Strange day yesterday. Walking into the village to pick up a prescription for my wife I bumped into the grandmother of a friend of my son. Nothing very unusual there except it has been recently.

Her grandson and my son went to the same school from four until twelve. They played together, went swimming together at least once a week, and were inseparable. Even when he moved several miles away he still came and stayed with his ‘nan’ at weekends and went swimming on Fridays with my son and played with him the rest of the weekend.

They started seeing less of each other about three or four years ago for a whole raft of reasons on each side which made it practically difficult to see each other as much. And then Covid came along and everyone was shut up and isolated it became more and more difficult to meet. As a result, although his grandparents only live a couple of hundred metres away I saw less and less of them. Most of the boys’ communication became through electronic means – mostly via games consols and some texting. No longer required for lifts or pick ups at night I stopped wandering down to his nan’s and chatting about life.

I’ve been chatting to the family; grandparents, auntie, father and mother since the boys went to  school and we’d pick the kids up and walk back through the park and watch them falling off slides, swinging into each other and running around like kids do. Being an older dad it was easy to talk to the grandparents because we were roughly the same age.

 So when I almost literally bumped into his nan and we were talking yesterday, it all felt perfectly normal, slotting back into a routine like a comfortable pair of slippers. Until I realised the absence of one person from her list of people she was catching me up on. Grandson, son, daughter, granddaughter, no husband. Then she mentioned that her daughter had  moved back in with her so she wouldn’t be alone. That left two choices and at that point you have to ask if you know someone don’t you? I stumbled through the ‘Oh is your husband…’ and they aren’t divorced, the poor man died last October. Which made me feel bad on so many levels. I hadn’t realised was the  biggest one obviously, through the whole, well nobody told me, how bad an acquaintance am I, why didn’t my son’s friend mention it etc etc.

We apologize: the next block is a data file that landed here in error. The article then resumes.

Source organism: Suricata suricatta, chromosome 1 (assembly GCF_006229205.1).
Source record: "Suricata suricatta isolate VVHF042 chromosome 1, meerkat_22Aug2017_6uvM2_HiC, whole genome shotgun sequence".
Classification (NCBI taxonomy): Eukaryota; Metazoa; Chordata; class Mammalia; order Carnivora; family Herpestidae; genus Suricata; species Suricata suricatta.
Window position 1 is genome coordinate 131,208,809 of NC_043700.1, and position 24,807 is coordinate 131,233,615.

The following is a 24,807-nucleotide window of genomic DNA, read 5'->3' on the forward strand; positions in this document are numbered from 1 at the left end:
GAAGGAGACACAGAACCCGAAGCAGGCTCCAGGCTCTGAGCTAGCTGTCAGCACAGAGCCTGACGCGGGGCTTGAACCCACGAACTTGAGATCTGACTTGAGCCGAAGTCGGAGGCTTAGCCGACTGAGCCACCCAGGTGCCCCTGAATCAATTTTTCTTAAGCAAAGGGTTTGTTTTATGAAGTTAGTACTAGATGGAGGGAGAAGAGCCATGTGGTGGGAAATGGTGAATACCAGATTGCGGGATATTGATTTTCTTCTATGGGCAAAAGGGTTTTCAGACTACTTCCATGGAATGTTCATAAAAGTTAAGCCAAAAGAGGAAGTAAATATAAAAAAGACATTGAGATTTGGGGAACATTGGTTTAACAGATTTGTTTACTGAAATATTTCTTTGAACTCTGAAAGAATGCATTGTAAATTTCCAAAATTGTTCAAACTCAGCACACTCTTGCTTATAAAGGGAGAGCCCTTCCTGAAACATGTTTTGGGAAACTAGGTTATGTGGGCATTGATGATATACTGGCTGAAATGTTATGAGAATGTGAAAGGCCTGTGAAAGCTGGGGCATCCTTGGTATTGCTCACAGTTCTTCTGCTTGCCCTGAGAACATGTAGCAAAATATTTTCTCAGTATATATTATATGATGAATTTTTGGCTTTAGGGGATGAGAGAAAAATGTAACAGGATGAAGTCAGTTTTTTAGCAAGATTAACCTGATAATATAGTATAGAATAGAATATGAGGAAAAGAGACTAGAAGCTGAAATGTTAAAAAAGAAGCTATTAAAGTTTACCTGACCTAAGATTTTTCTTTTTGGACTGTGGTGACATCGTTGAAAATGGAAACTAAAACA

We did the whole, how awful, I’m so sorry, which is no less true for being a little trite. I didn’t know him as well as her but I liked him. She told me how it happened, very sudden and unexpected in his sleep and she is puling through. I said if there was anything I could do even at this late stage etc, and meant it and still do.

But niggling away was something odd and a bit worrying.

I could have sworn that I spoke to him recently. Not in the last few days or anything mad like that, but the place and the ambience is so clear it makes it very odd timing. I know exactly where it was, he was stood outside the local pub by the chairs and tables set out for customers. As I walked past I said hello and stopped and exchanged a few words.  I’d like to say it was something profound but it was simply the usual how’s things, boys all right, this weather’s weird type of thing. Particularly the weather, because it was sunny and warm not that usual in Wales. Which I had filed neatly away with the early warm spell this spring. Except obviously it couldn’t have been. Could it?